We don’t have to be busy and occupied at every second. The 30 minutes I sat in the vehicle reading to our daughter while we waited for kickoff instead of checking one more thing off my to-do list was better than squeezing in another errand. I’d rather her remember that than memories of me constantly on the phone. I’ll strive to not fall into the trap of listing my schedule to be the busiest of all in a conversation. I’m not less because someone else seems to be doing more. I’m done offering up a list of things I have to do to prove I have too much going on. Simply saying no to something is enough. No one will care if there’s peanut butter and jelly for dinner occasionally and would be grateful for pizza night in lieu of another crock-pot meal. I am enough just the way I am, even without the title of Most Busy Mom.


 
Sometimes Life is That Cliché
By     |    Feb 3, 2017
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Sometimes Life is That Cliché

If there’s one thing I know about parenting, it’s that children grow up too fast. I know. I know. It’s the epitome of cliché, but also heartrendingly true. Our oldest will be a freshman next year and will register for high school classes this month. I’m sentimental, sometimes to a fault. The email confirming his placement in high school seemed surreal. It surely belonged in someone’s else inbox. I can’t possibly have a teenager in high school. I’m too young,... [Read More]

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Tailoring Parenting to My Audience
By     |    Aug 28, 2016
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Tailoring Parenting to My Audience

Our second oldest son and I were driving to his 6th grade orientation last week. His brothers and sister weren’t with us. This was the perfect time to talk one-on-one about heading to middle school. I over-think and prepare for situations. I was going to begin with talking about responsibility before moving into the importance of kindness and bravery before wrapping up with a shortened version of previous talks on drugs, alcohol and sex. I’d given this talk to his... [Read More]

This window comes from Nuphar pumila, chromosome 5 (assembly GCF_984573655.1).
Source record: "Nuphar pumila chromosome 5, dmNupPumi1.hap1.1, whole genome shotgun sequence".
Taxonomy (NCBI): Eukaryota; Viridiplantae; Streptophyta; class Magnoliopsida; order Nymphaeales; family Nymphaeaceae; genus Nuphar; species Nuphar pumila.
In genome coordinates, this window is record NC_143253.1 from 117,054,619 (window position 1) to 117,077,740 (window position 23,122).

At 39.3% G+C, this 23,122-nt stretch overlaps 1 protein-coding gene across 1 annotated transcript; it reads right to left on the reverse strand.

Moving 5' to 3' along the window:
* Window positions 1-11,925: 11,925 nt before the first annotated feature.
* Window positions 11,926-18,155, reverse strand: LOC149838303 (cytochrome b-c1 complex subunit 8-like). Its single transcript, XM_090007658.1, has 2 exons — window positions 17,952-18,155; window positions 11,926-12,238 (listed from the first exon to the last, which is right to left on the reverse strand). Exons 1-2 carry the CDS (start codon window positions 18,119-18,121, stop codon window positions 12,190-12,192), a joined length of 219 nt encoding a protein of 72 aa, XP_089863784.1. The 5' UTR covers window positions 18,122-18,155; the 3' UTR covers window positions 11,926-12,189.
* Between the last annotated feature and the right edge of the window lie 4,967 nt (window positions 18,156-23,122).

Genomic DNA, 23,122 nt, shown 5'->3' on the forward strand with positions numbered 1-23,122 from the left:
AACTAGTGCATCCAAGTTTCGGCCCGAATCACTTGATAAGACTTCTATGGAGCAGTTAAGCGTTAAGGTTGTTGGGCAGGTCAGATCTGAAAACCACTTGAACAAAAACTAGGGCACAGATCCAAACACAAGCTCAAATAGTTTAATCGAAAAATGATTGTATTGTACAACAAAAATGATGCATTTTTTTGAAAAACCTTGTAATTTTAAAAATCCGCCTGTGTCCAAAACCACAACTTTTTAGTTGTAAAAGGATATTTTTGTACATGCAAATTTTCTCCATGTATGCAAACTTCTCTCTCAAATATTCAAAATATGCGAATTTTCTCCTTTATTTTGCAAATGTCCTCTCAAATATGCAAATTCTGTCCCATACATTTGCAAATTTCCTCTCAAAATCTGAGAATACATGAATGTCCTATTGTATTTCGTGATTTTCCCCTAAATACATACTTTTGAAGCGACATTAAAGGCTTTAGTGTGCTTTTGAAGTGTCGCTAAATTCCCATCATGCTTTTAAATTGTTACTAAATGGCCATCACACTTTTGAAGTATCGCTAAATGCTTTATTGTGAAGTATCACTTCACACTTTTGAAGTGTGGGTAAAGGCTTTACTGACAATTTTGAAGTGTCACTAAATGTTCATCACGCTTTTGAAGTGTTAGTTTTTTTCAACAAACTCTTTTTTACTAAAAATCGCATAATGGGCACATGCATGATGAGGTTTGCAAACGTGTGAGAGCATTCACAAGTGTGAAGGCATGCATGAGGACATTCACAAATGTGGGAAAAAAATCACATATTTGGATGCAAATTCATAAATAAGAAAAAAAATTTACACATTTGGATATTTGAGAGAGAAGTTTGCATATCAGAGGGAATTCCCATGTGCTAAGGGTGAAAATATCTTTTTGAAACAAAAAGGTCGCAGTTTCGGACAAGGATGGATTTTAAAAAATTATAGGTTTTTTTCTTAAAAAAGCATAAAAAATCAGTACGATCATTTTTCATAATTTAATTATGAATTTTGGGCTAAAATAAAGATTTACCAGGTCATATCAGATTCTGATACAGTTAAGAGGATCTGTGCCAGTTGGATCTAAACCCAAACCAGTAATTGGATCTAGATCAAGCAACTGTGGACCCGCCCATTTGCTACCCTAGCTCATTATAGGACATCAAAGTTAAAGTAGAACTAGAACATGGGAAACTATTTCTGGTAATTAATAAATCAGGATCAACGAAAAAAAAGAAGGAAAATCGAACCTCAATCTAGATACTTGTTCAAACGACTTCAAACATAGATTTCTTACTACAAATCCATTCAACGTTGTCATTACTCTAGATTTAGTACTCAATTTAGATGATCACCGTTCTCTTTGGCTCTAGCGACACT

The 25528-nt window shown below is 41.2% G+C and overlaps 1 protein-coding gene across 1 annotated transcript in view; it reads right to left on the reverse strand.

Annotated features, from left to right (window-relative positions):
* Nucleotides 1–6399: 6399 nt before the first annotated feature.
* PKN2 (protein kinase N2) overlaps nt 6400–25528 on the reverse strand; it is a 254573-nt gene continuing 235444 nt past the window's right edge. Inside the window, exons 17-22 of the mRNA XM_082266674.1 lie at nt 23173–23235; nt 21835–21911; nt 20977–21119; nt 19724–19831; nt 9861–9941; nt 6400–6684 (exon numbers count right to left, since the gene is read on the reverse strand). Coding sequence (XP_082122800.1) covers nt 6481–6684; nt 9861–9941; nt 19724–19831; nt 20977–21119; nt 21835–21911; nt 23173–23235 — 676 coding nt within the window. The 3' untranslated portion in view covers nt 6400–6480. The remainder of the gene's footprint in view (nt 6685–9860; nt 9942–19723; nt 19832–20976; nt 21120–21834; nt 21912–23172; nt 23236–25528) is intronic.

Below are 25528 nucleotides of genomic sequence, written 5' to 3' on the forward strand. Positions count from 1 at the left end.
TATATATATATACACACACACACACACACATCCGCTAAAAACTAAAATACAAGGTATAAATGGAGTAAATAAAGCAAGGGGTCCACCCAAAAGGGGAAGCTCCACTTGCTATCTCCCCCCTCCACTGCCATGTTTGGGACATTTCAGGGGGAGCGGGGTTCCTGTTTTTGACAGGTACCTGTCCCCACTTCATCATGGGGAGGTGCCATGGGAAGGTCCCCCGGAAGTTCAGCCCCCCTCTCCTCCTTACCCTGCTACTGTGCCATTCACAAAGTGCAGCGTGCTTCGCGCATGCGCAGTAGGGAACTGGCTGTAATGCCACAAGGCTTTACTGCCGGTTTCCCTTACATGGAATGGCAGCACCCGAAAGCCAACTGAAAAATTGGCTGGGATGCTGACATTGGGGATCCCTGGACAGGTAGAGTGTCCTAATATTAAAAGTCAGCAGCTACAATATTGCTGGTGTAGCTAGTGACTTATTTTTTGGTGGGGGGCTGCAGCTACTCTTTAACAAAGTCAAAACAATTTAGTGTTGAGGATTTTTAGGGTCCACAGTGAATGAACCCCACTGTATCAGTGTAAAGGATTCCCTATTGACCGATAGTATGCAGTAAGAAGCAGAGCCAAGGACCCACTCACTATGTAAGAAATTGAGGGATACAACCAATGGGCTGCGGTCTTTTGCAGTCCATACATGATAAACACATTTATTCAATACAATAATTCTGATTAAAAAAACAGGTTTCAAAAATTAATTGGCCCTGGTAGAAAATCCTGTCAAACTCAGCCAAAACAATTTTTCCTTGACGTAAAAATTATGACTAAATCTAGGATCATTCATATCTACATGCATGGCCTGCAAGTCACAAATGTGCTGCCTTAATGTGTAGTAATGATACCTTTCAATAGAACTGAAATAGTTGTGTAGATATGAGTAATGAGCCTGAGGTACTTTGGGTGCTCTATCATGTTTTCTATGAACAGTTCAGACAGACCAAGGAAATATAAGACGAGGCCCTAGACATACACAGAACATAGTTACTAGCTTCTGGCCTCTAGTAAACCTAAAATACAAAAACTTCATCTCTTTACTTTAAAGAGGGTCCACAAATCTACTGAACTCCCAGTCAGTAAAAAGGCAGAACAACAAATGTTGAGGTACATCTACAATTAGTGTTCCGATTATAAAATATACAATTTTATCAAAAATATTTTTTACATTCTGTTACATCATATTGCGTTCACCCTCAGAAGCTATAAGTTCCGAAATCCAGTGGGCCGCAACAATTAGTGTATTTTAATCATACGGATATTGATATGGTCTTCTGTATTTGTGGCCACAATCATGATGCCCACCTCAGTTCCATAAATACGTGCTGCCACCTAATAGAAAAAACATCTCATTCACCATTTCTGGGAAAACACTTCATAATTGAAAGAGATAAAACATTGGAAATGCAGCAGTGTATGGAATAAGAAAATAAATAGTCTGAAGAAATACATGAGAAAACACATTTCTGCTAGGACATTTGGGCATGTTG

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By     |    Aug 18, 2016
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No Rose-Colored Glasses for Me

She told me I was overly sappy. She accused me of looking at parenting through rose-colored glasses. I was told I was crazy for not wanting my kids to head back to school. I’ll admit to being a sap. It’s taken me years to embrace the fact that I’m an emotional person. I have all the feelings all of the time. I’m passionate and a little emotionally volatile. I feel my way through life, and no longer make apologies for... [Read More]

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Modeling a Heart for Community Service
By     |    Nov 6, 2015
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Modeling a Heart for Community Service

Near the top of my list of things I was not prepared for when it came to motherhood was the degree of mommy guilt I would feel. That guilt settles in, and I struggle shaking it off. I irrationally feel I have to be at everything in order to validate that part of our children’s lives. It’s ridiculous. It’s fine if dad goes to a school party instead of me. Every assembly doesn’t require parental attention. The kids are allowed... [Read More]

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Scheduling Time for Exercise
By     |    Oct 23, 2015
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Scheduling Time for Exercise

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Lessons from “The Nightingale”
By     |    Sep 18, 2015
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Lessons from “The Nightingale”

I read the words, “I always thought it was what I wanted: to be loved and admired. Now I think perhaps I’d like to be known.” I slowly inhaled and gently closed the book. To be known, for someone to clearly and completely understand who you are, and love you anyway, this is what I want. I found the words for my feelings on the fourth page of Kristin Hannah’s “The Nightingale.” The story is lovely and sad, but honestly,... [Read More]